Spring cleaning coming

The development of the current generation of Logtalk, 2.x, began on January of 1998. At that time, the ISO Prolog Standard (Part 1: General Core) was only three years old. Thus, accepting and dealing with the lack of compliance of most Prolog compilers with the standard was a sensible choice.

Back to the present. The ISO Prolog Standard is now 15 years old. Compliance with the standard greatly improved for some but not all Prolog compilers. Trying to keep minimal Logtalk compatibility with some of the existing Prolog compilers is no longer feasible. In fact, keeping compatibility with the most problematic Prolog compilers (as far as standard-compliance goes) is working as an anchor, slowing Logtalk development and preventing improvements and implementation of new features.

Some of the most problematic Prolog compilers (again, from the point-of-view of standards compliance) are (to the best of my knowledge) no longer being developed. Other Prolog compilers, actively maintained today, decided to ignore the current official and de facto standards. A few, such as IF/Prolog, provided good standard compliance but have been apparently discontinued by their developers.

I plan to ditch Logtalk compatibility with the following Prolog compilers in the upcoming 2.39.0 release: ALS Prolog, Amzi! Prolog, BinProlog, GNU Prolog, IF/Prolog, JIProlog, K-Prolog, LPA MacProlog, LPA WinProlog, Open Prolog, MasterProlog, PrologII+, Quintus Prolog. This may seem like a long list but I suspect this decision will have no consequence for most (if not all) Logtalk users. If If you think it is still worth to support some compiler in this list please contact me as soon as possible.

UPDATE: added GNU Prolog to the list of no longer supported compilers. Support for this compiler will be restored as soon as it implements the ISO Prolog standard directive multifile/1.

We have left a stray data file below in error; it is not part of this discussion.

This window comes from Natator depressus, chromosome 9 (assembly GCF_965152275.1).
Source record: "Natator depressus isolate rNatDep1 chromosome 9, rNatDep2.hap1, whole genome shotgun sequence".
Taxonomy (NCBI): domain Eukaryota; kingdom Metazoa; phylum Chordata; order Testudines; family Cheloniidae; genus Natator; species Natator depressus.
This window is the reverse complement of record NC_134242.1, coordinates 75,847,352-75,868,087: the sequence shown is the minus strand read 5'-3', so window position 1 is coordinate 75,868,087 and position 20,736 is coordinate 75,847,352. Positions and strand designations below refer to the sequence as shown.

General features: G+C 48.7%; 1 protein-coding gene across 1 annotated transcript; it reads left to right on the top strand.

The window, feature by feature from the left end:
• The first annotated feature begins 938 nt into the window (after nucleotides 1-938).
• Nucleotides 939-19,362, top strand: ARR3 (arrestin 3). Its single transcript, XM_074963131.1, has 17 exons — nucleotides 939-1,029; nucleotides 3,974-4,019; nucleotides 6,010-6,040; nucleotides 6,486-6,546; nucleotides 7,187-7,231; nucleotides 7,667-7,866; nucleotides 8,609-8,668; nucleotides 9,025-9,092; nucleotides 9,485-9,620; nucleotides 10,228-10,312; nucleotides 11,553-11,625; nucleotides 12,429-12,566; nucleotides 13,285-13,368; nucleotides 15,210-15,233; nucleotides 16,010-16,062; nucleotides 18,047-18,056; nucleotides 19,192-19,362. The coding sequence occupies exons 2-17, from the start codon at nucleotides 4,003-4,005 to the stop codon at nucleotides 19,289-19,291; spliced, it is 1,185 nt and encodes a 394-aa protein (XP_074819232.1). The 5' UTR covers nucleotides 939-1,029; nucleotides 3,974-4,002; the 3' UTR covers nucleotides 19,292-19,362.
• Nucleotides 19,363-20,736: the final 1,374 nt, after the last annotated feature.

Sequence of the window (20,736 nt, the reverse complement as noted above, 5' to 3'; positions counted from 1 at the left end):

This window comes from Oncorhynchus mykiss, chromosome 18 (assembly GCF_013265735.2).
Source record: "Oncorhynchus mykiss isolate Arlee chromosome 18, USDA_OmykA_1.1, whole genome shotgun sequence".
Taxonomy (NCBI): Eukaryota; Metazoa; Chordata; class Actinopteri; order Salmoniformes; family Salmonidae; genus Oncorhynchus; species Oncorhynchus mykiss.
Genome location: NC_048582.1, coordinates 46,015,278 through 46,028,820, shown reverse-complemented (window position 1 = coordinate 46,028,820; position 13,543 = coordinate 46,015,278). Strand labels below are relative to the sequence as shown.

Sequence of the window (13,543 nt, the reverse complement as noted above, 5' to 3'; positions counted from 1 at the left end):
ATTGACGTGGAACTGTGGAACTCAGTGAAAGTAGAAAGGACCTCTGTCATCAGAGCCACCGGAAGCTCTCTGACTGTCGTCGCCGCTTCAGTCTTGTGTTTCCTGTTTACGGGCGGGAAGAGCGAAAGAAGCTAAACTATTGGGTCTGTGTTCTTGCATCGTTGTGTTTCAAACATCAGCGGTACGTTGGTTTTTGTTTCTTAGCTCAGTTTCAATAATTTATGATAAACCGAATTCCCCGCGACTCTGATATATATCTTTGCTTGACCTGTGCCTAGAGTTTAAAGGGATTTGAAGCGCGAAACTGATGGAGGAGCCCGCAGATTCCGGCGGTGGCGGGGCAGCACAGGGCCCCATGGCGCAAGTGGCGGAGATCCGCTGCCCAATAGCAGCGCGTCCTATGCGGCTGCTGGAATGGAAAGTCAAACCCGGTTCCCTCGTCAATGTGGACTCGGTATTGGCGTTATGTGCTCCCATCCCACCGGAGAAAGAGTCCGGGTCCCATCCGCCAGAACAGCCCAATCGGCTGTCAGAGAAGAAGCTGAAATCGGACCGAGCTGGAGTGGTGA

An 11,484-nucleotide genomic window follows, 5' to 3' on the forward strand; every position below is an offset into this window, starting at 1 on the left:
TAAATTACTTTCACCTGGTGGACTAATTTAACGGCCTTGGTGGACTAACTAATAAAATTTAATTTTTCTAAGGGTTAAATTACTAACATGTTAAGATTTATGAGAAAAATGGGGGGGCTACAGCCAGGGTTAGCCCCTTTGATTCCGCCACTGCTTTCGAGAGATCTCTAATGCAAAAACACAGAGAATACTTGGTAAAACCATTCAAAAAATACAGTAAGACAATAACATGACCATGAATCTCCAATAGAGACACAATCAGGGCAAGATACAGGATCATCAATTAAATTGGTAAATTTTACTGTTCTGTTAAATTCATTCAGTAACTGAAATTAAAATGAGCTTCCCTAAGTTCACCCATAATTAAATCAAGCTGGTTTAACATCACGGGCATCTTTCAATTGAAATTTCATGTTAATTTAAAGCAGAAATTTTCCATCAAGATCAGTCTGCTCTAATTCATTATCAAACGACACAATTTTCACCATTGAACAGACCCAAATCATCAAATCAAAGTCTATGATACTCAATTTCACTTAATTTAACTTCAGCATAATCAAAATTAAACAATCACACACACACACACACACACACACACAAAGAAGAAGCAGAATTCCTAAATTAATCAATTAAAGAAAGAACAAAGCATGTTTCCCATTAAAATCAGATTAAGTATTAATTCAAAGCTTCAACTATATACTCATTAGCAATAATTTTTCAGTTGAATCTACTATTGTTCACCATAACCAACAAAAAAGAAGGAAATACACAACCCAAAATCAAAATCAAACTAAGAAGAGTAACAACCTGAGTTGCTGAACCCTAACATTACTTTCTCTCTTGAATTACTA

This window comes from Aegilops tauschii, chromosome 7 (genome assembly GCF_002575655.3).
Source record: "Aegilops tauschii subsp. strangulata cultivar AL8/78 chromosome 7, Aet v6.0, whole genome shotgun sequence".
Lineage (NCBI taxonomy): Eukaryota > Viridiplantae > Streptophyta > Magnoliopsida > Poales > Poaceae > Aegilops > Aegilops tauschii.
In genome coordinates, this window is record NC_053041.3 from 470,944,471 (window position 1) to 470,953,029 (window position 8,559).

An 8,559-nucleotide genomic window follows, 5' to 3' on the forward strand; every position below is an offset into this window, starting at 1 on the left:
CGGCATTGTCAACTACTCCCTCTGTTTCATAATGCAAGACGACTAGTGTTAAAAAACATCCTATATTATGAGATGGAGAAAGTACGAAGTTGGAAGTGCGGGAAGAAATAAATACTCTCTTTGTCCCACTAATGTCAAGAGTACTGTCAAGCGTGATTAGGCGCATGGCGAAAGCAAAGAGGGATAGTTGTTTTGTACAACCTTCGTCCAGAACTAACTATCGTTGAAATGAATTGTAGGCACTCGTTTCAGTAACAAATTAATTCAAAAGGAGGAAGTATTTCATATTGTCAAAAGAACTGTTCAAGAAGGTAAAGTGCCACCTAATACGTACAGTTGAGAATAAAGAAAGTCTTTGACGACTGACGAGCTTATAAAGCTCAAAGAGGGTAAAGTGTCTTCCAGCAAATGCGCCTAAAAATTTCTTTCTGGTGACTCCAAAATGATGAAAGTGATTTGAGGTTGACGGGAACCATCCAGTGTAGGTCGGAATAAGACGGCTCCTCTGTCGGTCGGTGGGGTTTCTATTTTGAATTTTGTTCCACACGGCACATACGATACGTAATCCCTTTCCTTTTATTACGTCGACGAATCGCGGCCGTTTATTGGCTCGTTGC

2 Responses to “Spring cleaning coming”

  • Parker

    I imagine a significant part of the development of Logtalk has been building a compatibility layer across all the various Prolog systems. The OO system (Logtalk proper) then sits on top of this layer.

    Dropping several Prolog back-ends is likely to result in a significant part of this compatibility work being lost. This is a shame as there are many years of work and a great deal of expertise that will go down the plug hole.

    So I wonder whether it isn’t worth splitting Logtalk and the compatibility layer into two separate projects. The new project, e.g. PPCL (Paulo’s Prolog Compatibility Layer), would provide people wishing to write portable code a set of libraries that allow their code to work on a large number of systems. Some people might be interested in Prolog portability without having to buy into a full OO language. They might even contribute to the project.

    Logtalk in turn could make use of this library (even if it doesn’t work across on all Prolog implementations).

    It strikes me as significantly better than just abandoning the code.

    Just a thought,

    • Paulo Moura

      On the surface, dropping compatibility for those Prolog back-ends may seem a radical decision. In reality, the majority of those Prolog compilers are dead and are no longer supported. Even if you can get a copy, you will most likely have trouble running them in modern operating-systems. Maintaining compatibility with these outdated (and not up to current standards) compilers serves no useful propose and prevents Logtalk from moving forward. Earlier, compatible Logtalk versions are still available if anyone wishes to try it using those compilers. Note that the corresponding config files are included in the current Logtalk version, although in an “unsupported” directory.